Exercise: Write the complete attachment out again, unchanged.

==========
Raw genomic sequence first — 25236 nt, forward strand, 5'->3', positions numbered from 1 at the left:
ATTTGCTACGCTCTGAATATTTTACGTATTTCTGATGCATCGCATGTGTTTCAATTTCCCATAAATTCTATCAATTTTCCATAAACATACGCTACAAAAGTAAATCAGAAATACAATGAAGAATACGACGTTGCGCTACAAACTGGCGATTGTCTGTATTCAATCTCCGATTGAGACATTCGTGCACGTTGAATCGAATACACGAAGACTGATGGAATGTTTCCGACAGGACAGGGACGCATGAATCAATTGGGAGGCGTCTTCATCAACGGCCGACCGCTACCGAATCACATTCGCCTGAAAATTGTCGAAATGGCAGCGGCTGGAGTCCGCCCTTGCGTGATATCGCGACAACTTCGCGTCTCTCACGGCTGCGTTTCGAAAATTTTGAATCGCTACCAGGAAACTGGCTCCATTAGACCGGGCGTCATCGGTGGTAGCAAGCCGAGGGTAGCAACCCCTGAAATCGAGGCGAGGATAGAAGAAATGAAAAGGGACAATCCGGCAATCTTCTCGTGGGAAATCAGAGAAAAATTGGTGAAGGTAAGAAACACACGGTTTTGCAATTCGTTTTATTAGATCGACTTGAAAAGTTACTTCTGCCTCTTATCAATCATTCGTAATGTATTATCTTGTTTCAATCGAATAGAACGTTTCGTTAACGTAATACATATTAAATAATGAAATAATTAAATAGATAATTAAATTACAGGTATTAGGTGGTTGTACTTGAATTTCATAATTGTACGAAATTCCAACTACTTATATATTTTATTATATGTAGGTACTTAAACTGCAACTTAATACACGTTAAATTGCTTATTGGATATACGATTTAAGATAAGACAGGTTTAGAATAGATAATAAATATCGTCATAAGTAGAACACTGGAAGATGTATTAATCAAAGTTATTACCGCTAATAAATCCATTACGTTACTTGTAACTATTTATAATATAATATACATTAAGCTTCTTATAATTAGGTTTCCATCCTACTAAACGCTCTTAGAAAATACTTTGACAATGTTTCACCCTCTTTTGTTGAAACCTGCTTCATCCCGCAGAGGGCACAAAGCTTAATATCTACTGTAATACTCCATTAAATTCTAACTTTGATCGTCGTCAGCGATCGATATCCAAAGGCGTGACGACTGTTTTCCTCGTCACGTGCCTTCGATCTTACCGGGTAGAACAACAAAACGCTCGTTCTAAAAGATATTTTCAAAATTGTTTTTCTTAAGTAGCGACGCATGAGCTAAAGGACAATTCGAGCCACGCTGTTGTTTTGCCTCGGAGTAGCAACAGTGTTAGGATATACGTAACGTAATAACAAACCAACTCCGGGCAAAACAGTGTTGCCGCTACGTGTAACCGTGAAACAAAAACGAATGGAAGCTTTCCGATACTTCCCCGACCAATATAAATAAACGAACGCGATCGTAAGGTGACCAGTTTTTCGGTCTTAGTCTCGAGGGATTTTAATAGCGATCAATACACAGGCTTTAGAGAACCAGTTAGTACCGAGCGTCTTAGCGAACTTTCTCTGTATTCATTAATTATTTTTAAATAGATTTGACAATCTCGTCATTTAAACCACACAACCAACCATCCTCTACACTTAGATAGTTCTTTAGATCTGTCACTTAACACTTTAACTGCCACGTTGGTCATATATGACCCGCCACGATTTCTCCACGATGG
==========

Raw genomic sequence first — 25236 nt, forward strand, 5'->3', positions numbered from 1 at the left:
ATTTGCTACGCTCTGAATATTTTACGTATTTCTGATGCATCGCATGTGTTTCAATTTCCCATAAATTCTATCAATTTTCCATAAACATACGCTACAAAAGTAAATCAGAAATACAATGAAGAATACGACGTTGCGCTACAAACTGGCGATTGTCTGTATTCAATCTCCGATTGAGACATTCGTGCACGTTGAATCGAATACACGAAGACTGATGGAATGTTTCCGACAGGACAGGGACGCATGAATCAATTGGGAGGCGTCTTCATCAACGGCCGACCGCTACCGAATCACATTCGCCTGAAAATTGTCGAAATGGCAGCGGCTGGAGTCCGCCCTTGCGTGATATCGCGACAACTTCGCGTCTCTCACGGCTGCGTTTCGAAAATTTTGAATCGCTACCAGGAAACTGGCTCCATTAGACCGGGCGTCATCGGTGGTAGCAAGCCGAGGGTAGCAACCCCTGAAATCGAGGCGAGGATAGAAGAAATGAAAAGGGACAATCCGGCAATCTTCTCGTGGGAAATCAGAGAAAAATTGGTGAAGGTAAGAAACACACGGTTTTGCAATTCGTTTTATTAGATCGACTTGAAAAGTTACTTCTGCCTCTTATCAATCATTCGTAATGTATTATCTTGTTTCAATCGAATAGAACGTTTCGTTAACGTAATACATATTAAATAATGAAATAATTAAATAGATAATTAAATTACAGGTATTAGGTGGTTGTACTTGAATTTCATAATTGTACGAAATTCCAACTACTTATATATTTTATTATATGTAGGTACTTAAACTGCAACTTAATACACGTTAAATTGCTTATTGGATATACGATTTAAGATAAGACAGGTTTAGAATAGATAATAAATATCGTCATAAGTAGAACACTGGAAGATGTATTAATCAAAGTTATTACCGCTAATAAATCCATTACGTTACTTGTAACTATTTATAATATAATATACATTAAGCTTCTTATAATTAGGTTTCCATCCTACTAAACGCTCTTAGAAAATACTTTGACAATGTTTCACCCTCTTTTGTTGAAACCTGCTTCATCCCGCAGAGGGCACAAAGCTTAATATCTACTGTAATACTCCATTAAATTCTAACTTTGATCGTCGTCAGCGATCGATATCCAAAGGCGTGACGACTGTTTTCCTCGTCACGTGCCTTCGATCTTACCGGGTAGAACAACAAAACGCTCGTTCTAAAAGATATTTTCAAAATTGTTTTTCTTAAGTAGCGACGCATGAGCTAAAGGACAATTCGAGCCACGCTGTTGTTTTGCCTCGGAGTAGCAACAGTGTTAGGATATACGTAACGTAATAACAAACCAACTCCGGGCAAAACAGTGTTGCCGCTACGTGTAACCGTGAAACAAAAACGAATGGAAGCTTTCCGATACTTCCCCGACCAATATAAATAAACGAACGCGATCGTAAGGTGACCAGTTTTTCGGTCTTAGTCTCGAGGGATTTTAATAGCGATCAATACACAGGCTTTAGAGAACCAGTTAGTACCGAGCGTCTTAGCGAACTTTCTCTGTATTCATTAATTATTTTTAAATAGATTTGACAATCTCGTCATTTAAACCACACAACCAACCATCCTCTACACTTAGATAGTTCTTTAGATCTGTCACTTAACACTTTAACTGCCACGTTGGTCATATATGACCCGCCACGATTTCTCCACGATGG